Perhaps you didn’t know this, but of all the birthdays in all the land, I love yours most of all.
I’ve never really been a big fan of my own birthday, but I’ve always reveled in celebrating those of my family and friends. From surprise parties to spontaneous getaways to five-star meals to long nights on the dance floor to quiet gatherings at home, I’ve done it all.
And yet, even the most epic celebration doesn’t give me the goosebumps I get on the 4th of July.
Yes, I’m a sucker for fireworks. I love the red, white, and blue, and the brief bursts of patriotism that seem to remind us, albeit momentarily, that we are brethren. I enjoy the barbecues, and since I’m from Maryland, I especially enjoy our unique tradition of steamed crabs. I like the random day off from work, the half-price sales that inevitably result in a few new sundresses, and the excuse to gather with family and friends.
But all of that is superficial, and it fades the moment the calendar flips to July 5th. The goosebumps – well, they pop up long past Independence Day. Whenever I hear the National Anthem; when a random gentleman running in an Army t-shirt on the side of the road salutes the flag sticker I have stuck to my windshield; every single time I walk into a voting booth; when I travel abroad and fly back into Dulles International Airport to the sign that says, “Welcome Home.”
I get goosebumps when I walk the National Mall in D.C., and stare up at Lincoln’s enigmatic marble face. I feel it when I open a history book and see things that I’ve lived through documented in its pages. I catch my breath when I watch peaceful protestors exercise rights that so many have fought – and continue to fight – to secure and protect.
I know it in my soul when I read the precise words of the Declaration, belabored over in a stiflingly hot room hundreds of years ago; I am humbled by it when I walk among the fallen at Arlington National Cemetery; I lay awake thinking about it some nights because I am so burdened by our country’s flaws and so awed by our potential that I simply cannot rest.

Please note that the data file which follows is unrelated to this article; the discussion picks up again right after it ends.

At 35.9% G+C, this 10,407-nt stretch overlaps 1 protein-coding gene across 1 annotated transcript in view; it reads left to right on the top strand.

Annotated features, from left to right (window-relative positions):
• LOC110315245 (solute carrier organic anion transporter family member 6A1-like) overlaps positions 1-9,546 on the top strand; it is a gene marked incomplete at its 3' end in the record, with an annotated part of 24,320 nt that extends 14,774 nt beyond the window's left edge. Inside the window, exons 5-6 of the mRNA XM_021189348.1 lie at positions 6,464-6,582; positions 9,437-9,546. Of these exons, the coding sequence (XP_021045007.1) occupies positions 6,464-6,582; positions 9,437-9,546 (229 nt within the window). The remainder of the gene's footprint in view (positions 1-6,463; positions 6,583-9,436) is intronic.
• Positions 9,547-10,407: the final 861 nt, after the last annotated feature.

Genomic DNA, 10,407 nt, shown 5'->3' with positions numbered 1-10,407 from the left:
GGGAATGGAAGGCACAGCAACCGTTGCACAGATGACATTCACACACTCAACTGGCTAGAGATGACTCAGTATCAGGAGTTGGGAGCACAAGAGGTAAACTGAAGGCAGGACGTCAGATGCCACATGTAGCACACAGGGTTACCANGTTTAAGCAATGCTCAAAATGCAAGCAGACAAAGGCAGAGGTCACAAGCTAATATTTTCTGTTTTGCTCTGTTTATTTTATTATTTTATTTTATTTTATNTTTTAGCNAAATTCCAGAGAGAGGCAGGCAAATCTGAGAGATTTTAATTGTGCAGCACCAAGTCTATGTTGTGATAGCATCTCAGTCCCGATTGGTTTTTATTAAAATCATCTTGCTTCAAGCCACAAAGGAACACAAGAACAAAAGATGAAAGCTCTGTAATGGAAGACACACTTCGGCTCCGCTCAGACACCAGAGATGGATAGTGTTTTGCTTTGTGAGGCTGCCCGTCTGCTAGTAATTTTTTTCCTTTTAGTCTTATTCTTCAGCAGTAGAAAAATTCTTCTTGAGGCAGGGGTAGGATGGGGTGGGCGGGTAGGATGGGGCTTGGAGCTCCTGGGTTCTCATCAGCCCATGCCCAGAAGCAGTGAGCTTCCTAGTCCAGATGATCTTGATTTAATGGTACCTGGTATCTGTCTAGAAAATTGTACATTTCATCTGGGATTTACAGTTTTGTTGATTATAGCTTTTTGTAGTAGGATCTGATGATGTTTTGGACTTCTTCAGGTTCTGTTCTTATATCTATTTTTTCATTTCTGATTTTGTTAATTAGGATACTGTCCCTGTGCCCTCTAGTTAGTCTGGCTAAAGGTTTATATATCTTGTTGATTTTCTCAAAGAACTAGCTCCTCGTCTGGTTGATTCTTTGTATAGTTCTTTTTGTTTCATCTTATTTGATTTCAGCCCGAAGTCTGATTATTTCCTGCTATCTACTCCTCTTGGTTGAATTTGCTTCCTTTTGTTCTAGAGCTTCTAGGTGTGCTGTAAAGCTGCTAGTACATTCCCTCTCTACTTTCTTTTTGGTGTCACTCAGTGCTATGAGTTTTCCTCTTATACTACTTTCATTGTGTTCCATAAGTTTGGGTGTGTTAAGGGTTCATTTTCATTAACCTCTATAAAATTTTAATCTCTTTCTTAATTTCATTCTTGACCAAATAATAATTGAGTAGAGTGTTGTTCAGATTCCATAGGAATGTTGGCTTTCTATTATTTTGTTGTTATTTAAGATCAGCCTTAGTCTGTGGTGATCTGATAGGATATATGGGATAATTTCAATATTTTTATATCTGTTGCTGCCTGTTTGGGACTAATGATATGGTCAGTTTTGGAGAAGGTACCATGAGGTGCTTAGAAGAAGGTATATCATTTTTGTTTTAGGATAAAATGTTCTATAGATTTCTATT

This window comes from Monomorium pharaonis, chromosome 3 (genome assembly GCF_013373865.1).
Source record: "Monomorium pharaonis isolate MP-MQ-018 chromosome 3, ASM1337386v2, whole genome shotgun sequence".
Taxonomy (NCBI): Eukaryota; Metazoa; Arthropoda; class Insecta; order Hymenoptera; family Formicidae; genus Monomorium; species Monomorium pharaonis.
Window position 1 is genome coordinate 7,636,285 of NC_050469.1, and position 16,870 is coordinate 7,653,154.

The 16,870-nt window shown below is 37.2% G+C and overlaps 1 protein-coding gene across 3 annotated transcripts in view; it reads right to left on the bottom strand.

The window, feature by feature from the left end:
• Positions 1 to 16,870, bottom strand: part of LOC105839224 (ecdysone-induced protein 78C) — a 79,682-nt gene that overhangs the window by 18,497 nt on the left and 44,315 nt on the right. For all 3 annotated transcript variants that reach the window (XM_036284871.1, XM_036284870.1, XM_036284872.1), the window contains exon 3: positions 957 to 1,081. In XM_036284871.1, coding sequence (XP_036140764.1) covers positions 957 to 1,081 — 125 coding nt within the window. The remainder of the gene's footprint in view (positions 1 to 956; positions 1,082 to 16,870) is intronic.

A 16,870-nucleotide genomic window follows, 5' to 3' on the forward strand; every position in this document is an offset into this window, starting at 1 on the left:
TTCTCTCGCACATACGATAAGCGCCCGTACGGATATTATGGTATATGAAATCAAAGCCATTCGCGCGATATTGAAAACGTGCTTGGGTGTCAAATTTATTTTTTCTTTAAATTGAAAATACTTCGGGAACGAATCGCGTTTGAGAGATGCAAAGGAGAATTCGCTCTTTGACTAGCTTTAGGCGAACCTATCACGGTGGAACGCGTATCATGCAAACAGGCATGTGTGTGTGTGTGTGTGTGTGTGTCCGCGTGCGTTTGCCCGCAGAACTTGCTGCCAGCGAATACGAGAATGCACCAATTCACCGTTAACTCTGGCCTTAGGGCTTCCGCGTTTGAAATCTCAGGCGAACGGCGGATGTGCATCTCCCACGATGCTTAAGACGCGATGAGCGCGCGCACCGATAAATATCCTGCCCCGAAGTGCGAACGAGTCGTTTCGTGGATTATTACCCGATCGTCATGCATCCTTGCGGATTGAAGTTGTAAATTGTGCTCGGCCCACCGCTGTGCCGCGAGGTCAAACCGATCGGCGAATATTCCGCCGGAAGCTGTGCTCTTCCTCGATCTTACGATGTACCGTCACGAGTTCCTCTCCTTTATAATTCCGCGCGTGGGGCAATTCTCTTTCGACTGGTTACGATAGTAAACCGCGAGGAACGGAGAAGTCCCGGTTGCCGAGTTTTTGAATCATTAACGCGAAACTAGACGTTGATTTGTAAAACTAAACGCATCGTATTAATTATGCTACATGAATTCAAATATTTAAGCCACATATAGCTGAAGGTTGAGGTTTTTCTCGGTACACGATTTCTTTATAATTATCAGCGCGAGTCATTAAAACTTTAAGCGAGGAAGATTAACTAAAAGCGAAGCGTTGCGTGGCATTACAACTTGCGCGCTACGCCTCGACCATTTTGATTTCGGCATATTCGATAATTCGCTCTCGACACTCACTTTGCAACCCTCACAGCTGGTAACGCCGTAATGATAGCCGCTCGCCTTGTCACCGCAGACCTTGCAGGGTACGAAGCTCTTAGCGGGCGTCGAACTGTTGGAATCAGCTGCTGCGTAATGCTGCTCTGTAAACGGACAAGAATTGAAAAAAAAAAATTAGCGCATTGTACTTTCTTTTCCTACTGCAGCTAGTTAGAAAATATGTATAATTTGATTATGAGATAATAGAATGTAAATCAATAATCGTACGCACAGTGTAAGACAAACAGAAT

I love your birthday, America, because I love you.
I love you, even though you have disappointed me and hurt me and frustrated me and sometimes made me feel small and lost and afraid. I am sure that at times I have broken your heart, too.
I love you, because you are mine and I am yours, and true loves do not abandon one another in times of need.
I love you, because at your core, you are a story of underdogs who never should have succeeded, but who never paused long enough to listen to the odds.
I love you as I imagine a parent loves a child – unconditionally, but not blindly.
I love you, and because I love you, I will fight until my dying breath to make you better.
I will fight for those goosebump moments. Some years they are fewer and farther between, harder to find amidst division and anger and fear. And yet – even in our ugliest moments – there is no nation I would rather love.
I love you, America, and I know that I am not alone in saying that it is an extraordinary privilege to do so. Mine is not the only heart that beats and bleeds with this inexhaustible, inextinguishable, relentless, unrepentant love for our great country.
And so my birthday wish to you, America, is to know that I am ready and willing and able to fight, and above all – that I am thoroughly, irrevocably in love with you. And I am not alone.
Happy birthday, America. Enjoy the celebrations, but then buckle up. We’ve got work to do.